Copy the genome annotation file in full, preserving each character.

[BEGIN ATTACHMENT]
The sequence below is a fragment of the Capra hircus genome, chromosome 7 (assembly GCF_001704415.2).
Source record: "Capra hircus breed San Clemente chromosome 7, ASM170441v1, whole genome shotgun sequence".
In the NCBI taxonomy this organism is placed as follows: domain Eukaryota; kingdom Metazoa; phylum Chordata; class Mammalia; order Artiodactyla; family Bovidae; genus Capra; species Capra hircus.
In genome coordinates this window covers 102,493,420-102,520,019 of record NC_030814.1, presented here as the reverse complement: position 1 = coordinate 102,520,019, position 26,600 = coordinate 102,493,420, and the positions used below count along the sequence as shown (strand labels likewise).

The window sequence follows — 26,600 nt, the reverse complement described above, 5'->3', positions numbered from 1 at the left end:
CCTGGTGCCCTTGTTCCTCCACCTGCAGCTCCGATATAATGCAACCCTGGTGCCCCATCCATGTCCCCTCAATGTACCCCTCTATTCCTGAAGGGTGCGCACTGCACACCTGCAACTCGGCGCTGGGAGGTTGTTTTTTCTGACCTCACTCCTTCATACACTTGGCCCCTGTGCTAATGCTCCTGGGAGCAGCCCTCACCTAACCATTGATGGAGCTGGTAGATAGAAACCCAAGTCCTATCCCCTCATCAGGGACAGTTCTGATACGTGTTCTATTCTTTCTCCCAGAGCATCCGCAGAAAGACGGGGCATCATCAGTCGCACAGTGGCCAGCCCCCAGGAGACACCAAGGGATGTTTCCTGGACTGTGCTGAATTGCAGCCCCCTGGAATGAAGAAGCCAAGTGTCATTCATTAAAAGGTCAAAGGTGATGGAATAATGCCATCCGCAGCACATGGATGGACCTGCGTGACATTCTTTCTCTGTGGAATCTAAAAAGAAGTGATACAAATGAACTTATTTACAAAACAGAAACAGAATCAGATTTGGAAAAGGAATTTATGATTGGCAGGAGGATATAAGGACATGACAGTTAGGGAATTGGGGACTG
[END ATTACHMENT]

The sequence below is a fragment of the Capra hircus genome, chromosome 7 (assembly GCF_001704415.2).
Source record: "Capra hircus breed San Clemente chromosome 7, ASM170441v1, whole genome shotgun sequence".
In the NCBI taxonomy this organism is placed as follows: domain Eukaryota; kingdom Metazoa; phylum Chordata; class Mammalia; order Artiodactyla; family Bovidae; genus Capra; species Capra hircus.
In genome coordinates this window covers 102,493,420-102,520,019 of record NC_030814.1, presented here as the reverse complement: position 1 = coordinate 102,520,019, position 26,600 = coordinate 102,493,420, and the positions used below count along the sequence as shown (strand labels likewise).

The window sequence follows — 26,600 nt, the reverse complement described above, 5'->3', positions numbered from 1 at the left end:
CCTGGTGCCCTTGTTCCTCCACCTGCAGCTCCGATATAATGCAACCCTGGTGCCCCATCCATGTCCCCTCAATGTACCCCTCTATTCCTGAAGGGTGCGCACTGCACACCTGCAACTCGGCGCTGGGAGGTTGTTTTTTCTGACCTCACTCCTTCATACACTTGGCCCCTGTGCTAATGCTCCTGGGAGCAGCCCTCACCTAACCATTGATGGAGCTGGTAGATAGAAACCCAAGTCCTATCCCCTCATCAGGGACAGTTCTGATACGTGTTCTATTCTTTCTCCCAGAGCATCCGCAGAAAGACGGGGCATCATCAGTCGCACAGTGGCCAGCCCCCAGGAGACACCAAGGGATGTTTCCTGGACTGTGCTGAATTGCAGCCCCCTGGAATGAAGAAGCCAAGTGTCATTCATTAAAAGGTCAAAGGTGATGGAATAATGCCATCCGCAGCACATGGATGGACCTGCGTGACATTCTTTCTCTGTGGAATCTAAAAAGAAGTGATACAAATGAACTTATTTACAAAACAGAAACAGAATCAGATTTGGAAAAGGAATTTATGATTGGCAGGAGGATATAAGGACATGACAGTTAGGGAATTGGGGACTG